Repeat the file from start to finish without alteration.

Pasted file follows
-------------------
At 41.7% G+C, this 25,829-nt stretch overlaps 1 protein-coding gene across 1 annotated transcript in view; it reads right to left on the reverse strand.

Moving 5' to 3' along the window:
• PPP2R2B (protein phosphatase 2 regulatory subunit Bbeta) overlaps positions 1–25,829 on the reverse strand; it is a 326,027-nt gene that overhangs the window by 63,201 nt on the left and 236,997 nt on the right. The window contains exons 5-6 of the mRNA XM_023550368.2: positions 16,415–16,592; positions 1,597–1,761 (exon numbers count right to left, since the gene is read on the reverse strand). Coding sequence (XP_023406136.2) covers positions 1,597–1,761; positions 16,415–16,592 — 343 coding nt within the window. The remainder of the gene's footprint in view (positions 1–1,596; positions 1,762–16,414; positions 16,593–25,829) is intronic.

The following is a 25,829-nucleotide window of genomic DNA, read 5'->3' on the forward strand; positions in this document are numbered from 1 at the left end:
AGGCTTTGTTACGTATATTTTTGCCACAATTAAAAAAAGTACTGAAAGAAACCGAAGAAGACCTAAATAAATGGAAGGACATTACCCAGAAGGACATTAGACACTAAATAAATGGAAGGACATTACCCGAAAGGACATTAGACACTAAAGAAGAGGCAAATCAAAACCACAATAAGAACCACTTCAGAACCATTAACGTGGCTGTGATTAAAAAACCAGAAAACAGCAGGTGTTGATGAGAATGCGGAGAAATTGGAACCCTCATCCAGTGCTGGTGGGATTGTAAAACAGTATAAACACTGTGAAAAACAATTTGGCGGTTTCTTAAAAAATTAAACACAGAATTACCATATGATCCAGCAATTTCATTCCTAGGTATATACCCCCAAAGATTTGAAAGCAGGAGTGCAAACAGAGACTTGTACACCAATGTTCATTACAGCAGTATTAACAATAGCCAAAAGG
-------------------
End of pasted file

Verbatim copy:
At 41.7% G+C, this 25,829-nt stretch overlaps 1 protein-coding gene across 1 annotated transcript in view; it reads right to left on the reverse strand.

Moving 5' to 3' along the window:
• PPP2R2B (protein phosphatase 2 regulatory subunit Bbeta) overlaps positions 1–25,829 on the reverse strand; it is a 326,027-nt gene that overhangs the window by 63,201 nt on the left and 236,997 nt on the right. The window contains exons 5-6 of the mRNA XM_023550368.2: positions 16,415–16,592; positions 1,597–1,761 (exon numbers count right to left, since the gene is read on the reverse strand). Coding sequence (XP_023406136.2) covers positions 1,597–1,761; positions 16,415–16,592 — 343 coding nt within the window. The remainder of the gene's footprint in view (positions 1–1,596; positions 1,762–16,414; positions 16,593–25,829) is intronic.

The following is a 25,829-nucleotide window of genomic DNA, read 5'->3' on the forward strand; positions in this document are numbered from 1 at the left end:
AGGCTTTGTTACGTATATTTTTGCCACAATTAAAAAAAGTACTGAAAGAAACCGAAGAAGACCTAAATAAATGGAAGGACATTACCCAGAAGGACATTAGACACTAAATAAATGGAAGGACATTACCCGAAAGGACATTAGACACTAAAGAAGAGGCAAATCAAAACCACAATAAGAACCACTTCAGAACCATTAACGTGGCTGTGATTAAAAAACCAGAAAACAGCAGGTGTTGATGAGAATGCGGAGAAATTGGAACCCTCATCCAGTGCTGGTGGGATTGTAAAACAGTATAAACACTGTGAAAAACAATTTGGCGGTTTCTTAAAAAATTAAACACAGAATTACCATATGATCCAGCAATTTCATTCCTAGGTATATACCCCCAAAGATTTGAAAGCAGGAGTGCAAACAGAGACTTGTACACCAATGTTCATTACAGCAGTATTAACAATAGCCAAAAGG